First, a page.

World Tourism Day: UNESCO World Heritage Sites in the USA

If you haven’t visited a World Heritage Site yet, this World Tourism Day we want to give you some tips on how to contribute to their preservation and enjoy these landmarks of great social and cultural value around the world.

Protected under the United Nations Educational, Scientific and Cultural Organization (UNESCO) Convention Concerning the Protection of the World Cultural and Natural Heritage, the sites hold cultural, historical, and scientific value, all of which represents the rich history of our planet.

While tourism is a great way to learn about these sites, and it also helps to generate jobs and ultimately benefits the economy of the locations, if its not done properly it can have detrimental consequences mainly driven by development and by visitors themselves who some times leave their trash behind, which can lead to debris flowing into the water sources, impacting the ecosystems on all levels. Tourists spread oftentimes, diseases and invasive species, which also harm the ecosystem. Fires have severely damaged parks due to discarded cigarette butts and campfires being left unattended and.  They have been seen as the cause for 90% of the wildfires started in the U.S.

Additionally, climate change plays a role on it with droughts, floods, severe hurricanes, and rising sea levels. A study from the Environmental Research Letters about the Disproportionate Magnitude of Climate Change in United States National Parks highlights that the average temperatures in national parks have increased by a little over 1 degree Celsius from 1895 to 2018, twice the rate as the rest of the nation and yearly rainfall totals decreased 12% of national parkland compared to 3% of land in the U.S.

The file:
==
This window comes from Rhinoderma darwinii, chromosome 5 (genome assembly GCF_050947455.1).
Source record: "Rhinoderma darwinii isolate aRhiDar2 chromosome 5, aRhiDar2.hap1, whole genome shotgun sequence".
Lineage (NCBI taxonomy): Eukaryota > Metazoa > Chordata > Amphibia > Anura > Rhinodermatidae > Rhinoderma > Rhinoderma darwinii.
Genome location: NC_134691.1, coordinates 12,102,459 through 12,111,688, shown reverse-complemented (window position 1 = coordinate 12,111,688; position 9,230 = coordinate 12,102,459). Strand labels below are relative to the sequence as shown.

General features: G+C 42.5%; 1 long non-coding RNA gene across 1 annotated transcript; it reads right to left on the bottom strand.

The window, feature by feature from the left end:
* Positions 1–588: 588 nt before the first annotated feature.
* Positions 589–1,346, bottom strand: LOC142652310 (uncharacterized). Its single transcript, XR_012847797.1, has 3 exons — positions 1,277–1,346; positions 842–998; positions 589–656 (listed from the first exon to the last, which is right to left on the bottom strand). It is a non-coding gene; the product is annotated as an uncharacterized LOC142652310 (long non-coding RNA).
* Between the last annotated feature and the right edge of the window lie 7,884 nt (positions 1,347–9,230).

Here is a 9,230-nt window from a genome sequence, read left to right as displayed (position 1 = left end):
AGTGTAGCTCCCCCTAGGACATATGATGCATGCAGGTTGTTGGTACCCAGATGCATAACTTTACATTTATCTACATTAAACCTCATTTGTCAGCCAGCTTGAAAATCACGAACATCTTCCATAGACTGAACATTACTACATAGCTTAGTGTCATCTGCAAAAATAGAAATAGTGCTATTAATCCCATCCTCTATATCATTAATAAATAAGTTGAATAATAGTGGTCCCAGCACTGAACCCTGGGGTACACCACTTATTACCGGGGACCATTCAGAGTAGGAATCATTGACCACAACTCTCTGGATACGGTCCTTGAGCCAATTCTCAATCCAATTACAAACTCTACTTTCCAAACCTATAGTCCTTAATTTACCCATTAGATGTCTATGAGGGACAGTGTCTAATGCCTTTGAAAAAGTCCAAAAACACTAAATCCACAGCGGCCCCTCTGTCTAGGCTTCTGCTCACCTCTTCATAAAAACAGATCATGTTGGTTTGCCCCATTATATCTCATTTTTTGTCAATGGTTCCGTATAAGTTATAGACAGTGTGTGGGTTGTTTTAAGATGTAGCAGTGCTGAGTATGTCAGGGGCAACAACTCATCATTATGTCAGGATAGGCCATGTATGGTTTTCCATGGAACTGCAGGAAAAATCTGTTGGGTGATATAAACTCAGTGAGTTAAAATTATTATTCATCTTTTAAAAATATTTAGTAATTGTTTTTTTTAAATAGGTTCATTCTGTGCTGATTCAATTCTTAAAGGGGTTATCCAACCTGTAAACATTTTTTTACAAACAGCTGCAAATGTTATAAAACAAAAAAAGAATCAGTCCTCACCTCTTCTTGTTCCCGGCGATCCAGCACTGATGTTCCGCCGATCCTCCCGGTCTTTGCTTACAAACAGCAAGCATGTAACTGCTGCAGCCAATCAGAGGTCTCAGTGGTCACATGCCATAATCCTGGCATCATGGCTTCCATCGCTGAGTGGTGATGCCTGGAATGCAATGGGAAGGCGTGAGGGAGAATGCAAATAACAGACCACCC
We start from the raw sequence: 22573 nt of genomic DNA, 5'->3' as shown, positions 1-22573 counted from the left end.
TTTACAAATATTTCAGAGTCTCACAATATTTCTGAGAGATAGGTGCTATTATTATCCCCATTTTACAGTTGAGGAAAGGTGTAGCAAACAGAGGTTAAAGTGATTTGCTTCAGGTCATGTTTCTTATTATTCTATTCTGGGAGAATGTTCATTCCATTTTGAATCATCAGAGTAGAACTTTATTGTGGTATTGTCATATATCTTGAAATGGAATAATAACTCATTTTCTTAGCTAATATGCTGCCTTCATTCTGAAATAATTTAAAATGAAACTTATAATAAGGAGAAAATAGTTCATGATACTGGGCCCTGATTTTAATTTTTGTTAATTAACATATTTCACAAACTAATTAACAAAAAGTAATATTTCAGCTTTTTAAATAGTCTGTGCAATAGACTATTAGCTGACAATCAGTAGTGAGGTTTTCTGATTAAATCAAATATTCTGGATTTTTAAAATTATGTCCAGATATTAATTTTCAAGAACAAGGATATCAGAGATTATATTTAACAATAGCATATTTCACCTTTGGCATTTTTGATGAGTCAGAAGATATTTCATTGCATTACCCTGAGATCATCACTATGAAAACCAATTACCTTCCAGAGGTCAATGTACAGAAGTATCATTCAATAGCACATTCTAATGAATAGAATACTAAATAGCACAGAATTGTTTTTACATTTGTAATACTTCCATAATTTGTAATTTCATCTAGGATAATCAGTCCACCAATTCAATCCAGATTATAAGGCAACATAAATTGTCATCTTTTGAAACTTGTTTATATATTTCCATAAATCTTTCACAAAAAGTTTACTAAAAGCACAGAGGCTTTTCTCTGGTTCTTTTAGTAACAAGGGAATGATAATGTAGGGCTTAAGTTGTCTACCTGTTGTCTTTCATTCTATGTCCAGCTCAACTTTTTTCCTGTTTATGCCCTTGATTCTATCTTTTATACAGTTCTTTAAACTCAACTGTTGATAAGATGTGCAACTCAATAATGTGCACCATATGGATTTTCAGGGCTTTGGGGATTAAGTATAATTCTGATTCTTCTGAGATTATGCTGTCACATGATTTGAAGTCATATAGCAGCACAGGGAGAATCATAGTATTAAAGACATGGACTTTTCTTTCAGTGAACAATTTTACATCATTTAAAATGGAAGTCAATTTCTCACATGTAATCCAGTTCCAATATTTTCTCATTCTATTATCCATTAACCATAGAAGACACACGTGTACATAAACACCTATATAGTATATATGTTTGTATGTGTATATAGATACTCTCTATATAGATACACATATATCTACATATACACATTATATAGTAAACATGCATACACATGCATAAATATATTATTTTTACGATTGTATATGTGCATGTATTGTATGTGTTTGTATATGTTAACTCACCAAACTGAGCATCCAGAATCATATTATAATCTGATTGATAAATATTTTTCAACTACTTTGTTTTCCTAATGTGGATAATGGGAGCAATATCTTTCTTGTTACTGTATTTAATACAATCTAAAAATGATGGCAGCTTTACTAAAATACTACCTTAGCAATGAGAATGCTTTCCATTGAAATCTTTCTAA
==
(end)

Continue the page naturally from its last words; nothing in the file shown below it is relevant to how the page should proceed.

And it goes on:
If you plan to travel this fall, consider the following:

  • Bring your own reusable water bottle and shopping bag. Remember that one plastic bottle/bag takes hundreds of years to decompose and it may end up in landfills.
  • Take public transportation or walk to get around. It will help minimize your environmental impact by reducing your emissions footprint, but you can also get to meet locals.
  • Flight direct since the more stops a plane makes your carbon footprint will multiply.
  • Stay at eco-friendly hotels, which nowadays are available worldwide
  • Take care of your trash including used batteries, electronics, etc.
  • Stick to designated paths when visiting national parks since is vital for conservation measures because it helps keep visitors from possibly damaging fragile ecosystems. 

In the U.S. we are fortunate to have 24 of these beautiful and historical places. Some of my favorites include The Grand Canyon National Park, Yosemite National Park, and Yellowstone National Park, but there are 21 more out there that you can discover, always keeping in mind the impact of your interactions with them.

Want to know more about the World Heritage Sites? Check out the list right here!

Key Links:
http://wtd.unwto.org/en/content/about-world-tourism-day
http://wtd.unwto.org/content/world-tourism-day-2019

Jessica Calderon